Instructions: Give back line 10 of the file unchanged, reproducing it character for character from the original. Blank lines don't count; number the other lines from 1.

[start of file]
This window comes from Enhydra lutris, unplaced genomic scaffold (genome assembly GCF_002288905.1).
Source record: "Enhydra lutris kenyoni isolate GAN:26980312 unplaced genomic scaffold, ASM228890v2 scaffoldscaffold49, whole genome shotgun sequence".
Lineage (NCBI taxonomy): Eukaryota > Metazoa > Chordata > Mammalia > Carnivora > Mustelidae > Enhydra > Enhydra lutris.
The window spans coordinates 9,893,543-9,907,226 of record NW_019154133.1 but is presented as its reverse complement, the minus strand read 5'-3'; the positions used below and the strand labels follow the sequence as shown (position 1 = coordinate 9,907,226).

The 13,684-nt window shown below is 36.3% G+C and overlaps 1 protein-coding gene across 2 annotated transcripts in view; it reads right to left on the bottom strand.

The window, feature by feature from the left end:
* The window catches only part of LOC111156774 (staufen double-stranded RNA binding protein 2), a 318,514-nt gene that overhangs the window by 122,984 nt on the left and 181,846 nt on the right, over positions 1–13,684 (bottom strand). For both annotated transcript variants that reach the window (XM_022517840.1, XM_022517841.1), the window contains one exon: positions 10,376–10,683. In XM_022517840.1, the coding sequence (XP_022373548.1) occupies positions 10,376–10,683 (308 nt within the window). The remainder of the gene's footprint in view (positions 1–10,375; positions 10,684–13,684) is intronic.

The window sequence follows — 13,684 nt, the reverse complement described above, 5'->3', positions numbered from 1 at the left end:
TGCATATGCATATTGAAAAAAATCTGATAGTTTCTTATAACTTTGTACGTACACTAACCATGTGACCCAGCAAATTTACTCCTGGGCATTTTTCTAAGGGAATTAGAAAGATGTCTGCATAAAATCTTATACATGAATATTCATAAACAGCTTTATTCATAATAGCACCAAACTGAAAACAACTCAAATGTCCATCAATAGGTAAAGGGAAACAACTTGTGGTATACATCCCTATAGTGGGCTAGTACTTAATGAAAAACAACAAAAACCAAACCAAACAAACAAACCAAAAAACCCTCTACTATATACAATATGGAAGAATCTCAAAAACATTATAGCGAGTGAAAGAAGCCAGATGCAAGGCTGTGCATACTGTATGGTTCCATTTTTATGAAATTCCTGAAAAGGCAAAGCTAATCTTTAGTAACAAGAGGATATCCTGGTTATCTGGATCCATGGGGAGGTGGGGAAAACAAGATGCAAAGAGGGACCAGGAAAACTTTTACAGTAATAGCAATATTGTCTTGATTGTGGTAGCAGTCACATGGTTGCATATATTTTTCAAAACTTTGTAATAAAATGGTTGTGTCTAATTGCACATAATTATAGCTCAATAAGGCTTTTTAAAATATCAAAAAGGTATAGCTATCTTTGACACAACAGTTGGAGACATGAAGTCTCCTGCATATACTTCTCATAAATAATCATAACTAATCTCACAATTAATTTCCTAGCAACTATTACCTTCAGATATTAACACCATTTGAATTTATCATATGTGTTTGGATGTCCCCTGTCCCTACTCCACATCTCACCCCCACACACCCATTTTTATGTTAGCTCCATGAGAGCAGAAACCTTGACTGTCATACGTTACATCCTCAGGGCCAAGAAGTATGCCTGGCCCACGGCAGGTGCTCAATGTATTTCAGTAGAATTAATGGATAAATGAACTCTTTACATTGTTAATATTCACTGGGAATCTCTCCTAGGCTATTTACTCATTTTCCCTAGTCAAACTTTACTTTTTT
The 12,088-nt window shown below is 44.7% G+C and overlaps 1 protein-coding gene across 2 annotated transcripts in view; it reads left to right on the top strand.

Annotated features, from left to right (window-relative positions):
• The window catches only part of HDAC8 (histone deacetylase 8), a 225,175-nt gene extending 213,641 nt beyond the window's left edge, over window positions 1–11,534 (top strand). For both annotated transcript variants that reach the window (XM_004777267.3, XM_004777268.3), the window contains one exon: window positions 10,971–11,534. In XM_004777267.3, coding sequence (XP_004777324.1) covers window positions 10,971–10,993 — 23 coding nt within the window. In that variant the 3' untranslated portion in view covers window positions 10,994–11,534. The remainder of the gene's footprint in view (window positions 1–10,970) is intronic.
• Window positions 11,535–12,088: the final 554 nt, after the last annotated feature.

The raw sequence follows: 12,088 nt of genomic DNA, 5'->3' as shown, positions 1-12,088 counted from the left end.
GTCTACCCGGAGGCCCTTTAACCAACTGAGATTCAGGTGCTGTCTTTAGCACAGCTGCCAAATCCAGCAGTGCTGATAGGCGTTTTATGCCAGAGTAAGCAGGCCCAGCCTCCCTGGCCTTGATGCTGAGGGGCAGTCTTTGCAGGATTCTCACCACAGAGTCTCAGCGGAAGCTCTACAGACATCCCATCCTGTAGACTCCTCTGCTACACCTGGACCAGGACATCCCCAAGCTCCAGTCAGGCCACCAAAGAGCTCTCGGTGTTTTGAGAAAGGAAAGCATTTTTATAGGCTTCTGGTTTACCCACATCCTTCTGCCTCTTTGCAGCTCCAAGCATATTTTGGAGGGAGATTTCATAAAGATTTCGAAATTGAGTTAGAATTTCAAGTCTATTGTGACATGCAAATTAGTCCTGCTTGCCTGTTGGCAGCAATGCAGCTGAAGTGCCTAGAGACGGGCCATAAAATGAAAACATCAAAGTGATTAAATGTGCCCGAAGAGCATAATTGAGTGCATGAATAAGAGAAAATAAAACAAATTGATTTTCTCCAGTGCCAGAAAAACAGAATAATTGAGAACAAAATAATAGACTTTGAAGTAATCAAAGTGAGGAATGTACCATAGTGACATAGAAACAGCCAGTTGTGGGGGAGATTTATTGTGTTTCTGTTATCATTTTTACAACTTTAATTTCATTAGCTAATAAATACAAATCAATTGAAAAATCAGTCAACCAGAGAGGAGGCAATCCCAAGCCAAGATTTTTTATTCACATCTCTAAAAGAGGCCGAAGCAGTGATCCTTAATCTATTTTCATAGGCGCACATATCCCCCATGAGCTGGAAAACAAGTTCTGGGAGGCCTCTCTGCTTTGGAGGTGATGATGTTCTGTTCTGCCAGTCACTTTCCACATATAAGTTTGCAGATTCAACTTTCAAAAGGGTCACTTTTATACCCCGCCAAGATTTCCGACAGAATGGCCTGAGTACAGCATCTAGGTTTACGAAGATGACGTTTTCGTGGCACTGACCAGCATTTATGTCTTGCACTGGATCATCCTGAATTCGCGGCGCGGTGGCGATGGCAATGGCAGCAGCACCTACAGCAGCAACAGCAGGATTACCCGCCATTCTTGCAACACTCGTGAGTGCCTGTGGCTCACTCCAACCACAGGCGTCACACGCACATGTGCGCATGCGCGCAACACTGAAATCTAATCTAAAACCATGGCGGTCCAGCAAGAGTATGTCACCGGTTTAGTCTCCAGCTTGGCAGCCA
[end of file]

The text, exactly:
The 12,088-nt window shown below is 44.7% G+C and overlaps 1 protein-coding gene across 2 annotated transcripts in view; it reads left to right on the top strand.